Is the end near for local radio at Santa Cruz’s KSCO?

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For more than 30 years, it’s been a fiercely independent, occasionally quirky but always Santa Cruz-centric media presence, but as 2023 dawns, KSCO (1080 AM) might be no more.

Several weeks ago, the radio station was put up for sale — and, of this writing, it is still for sale. But with no serious prospective buyer in sight, owner Michael Zwerling announced to his staff that, if the station is not sold, he will convert its AM frequency to automated programming on New Year’s Day. Two weeks ago, the staff of about a dozen got word that their jobs would expire at the end of December.

“Yeah, it looks like our local programming is going away,” said Zwerling of his radio station, which he’s owned and operated since 1991. “I have the radio station for sale, and the real estate [for sale] separately. I think the ideal buyer would buy them both. But I guess that’s just not in the cards.”

On Jan. 1, the station’s live local programming — which includes “Good Morning Monterey Bay” with longtime hosts Rosemary Chalmers and Bill Wolverton — will cease. With the demise of the station’s local programming, Santa Cruz will lose a uniquely eccentric broadcast voice that loyal listeners turned to for everything from breaking news in a crisis, to scorching political opinions from right and left, to Christian evangelism, to controversial nutrition and medical advice.

And what will KSCO’s loyal radio audiences hear when tuning into 1080 AM beginning in January? Zwerling is still uncertain.

“We have thousands and thousands of hours of old classic KSCO shows that I think would be really interesting to listen to,” he said. “It’s the kind of things that we’ll play on holidays like Christmas or Fourth of July, and it makes for really good stuff. I still might do that, but it’s much more likely that we’ll make a deal with one or more of the syndicated radio companies [to air nationally syndicated programming].”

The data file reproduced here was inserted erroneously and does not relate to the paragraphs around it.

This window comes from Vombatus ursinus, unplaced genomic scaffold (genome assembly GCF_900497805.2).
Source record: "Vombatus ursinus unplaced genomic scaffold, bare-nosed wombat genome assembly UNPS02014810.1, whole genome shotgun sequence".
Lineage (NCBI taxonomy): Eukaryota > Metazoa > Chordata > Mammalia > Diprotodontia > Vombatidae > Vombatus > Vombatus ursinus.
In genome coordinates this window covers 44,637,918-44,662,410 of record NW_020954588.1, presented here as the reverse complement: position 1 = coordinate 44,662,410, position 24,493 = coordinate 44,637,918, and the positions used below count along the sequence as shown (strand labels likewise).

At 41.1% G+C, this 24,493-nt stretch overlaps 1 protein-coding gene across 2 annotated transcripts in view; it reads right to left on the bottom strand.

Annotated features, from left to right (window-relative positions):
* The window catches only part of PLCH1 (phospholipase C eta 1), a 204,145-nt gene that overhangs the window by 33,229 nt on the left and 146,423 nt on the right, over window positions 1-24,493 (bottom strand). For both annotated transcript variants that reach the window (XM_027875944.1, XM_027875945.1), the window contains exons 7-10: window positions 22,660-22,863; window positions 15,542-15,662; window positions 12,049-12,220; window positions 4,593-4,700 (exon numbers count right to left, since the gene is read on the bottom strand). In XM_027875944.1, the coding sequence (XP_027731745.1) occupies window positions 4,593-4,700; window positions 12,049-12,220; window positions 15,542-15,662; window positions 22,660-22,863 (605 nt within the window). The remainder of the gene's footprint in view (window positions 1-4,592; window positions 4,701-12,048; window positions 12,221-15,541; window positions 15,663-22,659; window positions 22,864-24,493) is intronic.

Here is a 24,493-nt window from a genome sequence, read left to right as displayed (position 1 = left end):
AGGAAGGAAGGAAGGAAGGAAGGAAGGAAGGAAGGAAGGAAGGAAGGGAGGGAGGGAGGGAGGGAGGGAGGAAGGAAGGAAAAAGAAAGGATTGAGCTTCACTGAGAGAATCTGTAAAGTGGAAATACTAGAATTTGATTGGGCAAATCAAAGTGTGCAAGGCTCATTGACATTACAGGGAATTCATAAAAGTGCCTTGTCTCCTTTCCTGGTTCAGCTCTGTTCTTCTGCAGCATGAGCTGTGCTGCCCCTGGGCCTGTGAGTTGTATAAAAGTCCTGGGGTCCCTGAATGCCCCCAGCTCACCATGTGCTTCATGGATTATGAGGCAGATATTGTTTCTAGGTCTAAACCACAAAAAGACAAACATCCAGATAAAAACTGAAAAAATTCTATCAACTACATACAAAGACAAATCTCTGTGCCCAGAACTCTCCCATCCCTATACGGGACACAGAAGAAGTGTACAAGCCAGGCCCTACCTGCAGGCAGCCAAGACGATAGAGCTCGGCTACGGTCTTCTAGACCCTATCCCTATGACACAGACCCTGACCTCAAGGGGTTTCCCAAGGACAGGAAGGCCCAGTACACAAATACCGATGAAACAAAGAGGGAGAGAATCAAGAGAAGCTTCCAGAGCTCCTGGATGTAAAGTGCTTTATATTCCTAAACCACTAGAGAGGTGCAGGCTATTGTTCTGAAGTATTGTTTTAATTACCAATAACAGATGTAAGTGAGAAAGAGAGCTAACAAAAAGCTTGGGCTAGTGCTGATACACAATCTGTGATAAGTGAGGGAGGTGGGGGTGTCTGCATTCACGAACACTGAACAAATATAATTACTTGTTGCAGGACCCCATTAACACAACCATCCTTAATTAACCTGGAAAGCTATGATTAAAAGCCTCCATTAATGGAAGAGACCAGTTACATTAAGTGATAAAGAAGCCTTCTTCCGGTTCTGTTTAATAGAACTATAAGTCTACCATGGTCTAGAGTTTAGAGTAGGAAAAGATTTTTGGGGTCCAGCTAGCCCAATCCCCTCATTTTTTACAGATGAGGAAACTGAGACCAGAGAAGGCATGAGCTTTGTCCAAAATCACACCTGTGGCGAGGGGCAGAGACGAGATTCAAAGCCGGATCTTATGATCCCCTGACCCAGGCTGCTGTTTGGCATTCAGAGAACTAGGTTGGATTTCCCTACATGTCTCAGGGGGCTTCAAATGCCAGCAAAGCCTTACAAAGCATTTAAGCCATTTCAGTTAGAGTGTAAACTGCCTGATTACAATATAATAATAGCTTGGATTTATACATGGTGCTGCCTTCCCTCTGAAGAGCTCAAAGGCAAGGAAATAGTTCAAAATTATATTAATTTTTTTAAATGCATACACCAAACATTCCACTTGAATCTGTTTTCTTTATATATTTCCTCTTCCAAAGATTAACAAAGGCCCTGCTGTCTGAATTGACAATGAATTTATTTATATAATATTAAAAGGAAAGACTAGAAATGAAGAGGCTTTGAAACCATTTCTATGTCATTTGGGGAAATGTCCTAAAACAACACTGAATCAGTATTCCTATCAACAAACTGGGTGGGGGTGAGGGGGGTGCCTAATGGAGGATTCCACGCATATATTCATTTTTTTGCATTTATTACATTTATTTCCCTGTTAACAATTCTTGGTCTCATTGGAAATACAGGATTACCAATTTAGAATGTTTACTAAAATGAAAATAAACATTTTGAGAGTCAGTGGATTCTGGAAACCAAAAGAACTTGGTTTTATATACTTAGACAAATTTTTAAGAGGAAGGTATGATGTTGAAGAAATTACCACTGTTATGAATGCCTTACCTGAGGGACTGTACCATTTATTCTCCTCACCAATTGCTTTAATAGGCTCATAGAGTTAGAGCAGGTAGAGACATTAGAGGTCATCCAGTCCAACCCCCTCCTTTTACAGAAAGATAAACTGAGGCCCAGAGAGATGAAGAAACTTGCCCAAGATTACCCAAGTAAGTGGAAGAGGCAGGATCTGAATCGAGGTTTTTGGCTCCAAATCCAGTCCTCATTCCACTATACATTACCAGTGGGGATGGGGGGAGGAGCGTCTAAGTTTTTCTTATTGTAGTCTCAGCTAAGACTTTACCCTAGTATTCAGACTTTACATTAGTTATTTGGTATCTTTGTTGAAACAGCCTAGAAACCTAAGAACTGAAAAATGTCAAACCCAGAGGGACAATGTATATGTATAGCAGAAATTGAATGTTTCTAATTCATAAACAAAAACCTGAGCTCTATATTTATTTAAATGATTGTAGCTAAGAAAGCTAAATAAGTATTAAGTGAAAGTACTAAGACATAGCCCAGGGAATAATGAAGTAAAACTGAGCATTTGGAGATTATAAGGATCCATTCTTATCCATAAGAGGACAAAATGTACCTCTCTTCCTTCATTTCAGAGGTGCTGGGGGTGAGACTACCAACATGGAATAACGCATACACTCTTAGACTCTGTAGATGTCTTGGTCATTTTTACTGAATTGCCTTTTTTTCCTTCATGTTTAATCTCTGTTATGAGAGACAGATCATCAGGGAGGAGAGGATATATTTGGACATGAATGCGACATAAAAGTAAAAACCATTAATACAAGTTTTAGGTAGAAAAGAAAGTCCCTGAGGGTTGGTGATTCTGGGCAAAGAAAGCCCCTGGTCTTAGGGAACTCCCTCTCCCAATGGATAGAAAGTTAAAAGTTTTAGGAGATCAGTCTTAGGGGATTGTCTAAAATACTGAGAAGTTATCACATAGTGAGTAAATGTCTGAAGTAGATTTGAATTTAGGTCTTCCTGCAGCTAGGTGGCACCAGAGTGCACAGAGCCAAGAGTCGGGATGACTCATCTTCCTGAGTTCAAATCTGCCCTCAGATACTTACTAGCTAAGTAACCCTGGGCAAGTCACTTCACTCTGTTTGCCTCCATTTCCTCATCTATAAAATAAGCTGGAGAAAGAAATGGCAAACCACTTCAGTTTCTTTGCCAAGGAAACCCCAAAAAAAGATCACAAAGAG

Syndicated programming has moved in to dominate local radio, even before the advent of podcasting. Once delivered by satellite, now streamed online, syndicated offerings are remarkably diverse in the realm of news, sports, music and other niche interests including religious programming, advice and educational shows, and often with celebrity or well-known hosts, aired live or pre-recorded.

Zwerling is asking $1.5 million for the 10,000-watt radio station, which includes its sister frequency KOMY (1340 AM). He said KSCO’s signal can potentially reach “in the daytime, north of Sacramento to south of Bakersfield.” That price does not include the building and the surrounding property on Portola Drive near Corcoran Lagoon, adjacent to East Cliff Drive and a five-minute walk to the beach. The 6.8-acre parcel — most of that acreage is part of the lagoon — contains the station’s three broadcast towers and its art deco-inspired building, first constructed in 1947. It is zoned for administrative offices and open space. The reported asking price is $6 million.

In the scenario where the station is sold, he said, Zwerling would remain as the property owner and the leaseholder would be paying rent on the building to the tune of approximately $15,000 a month.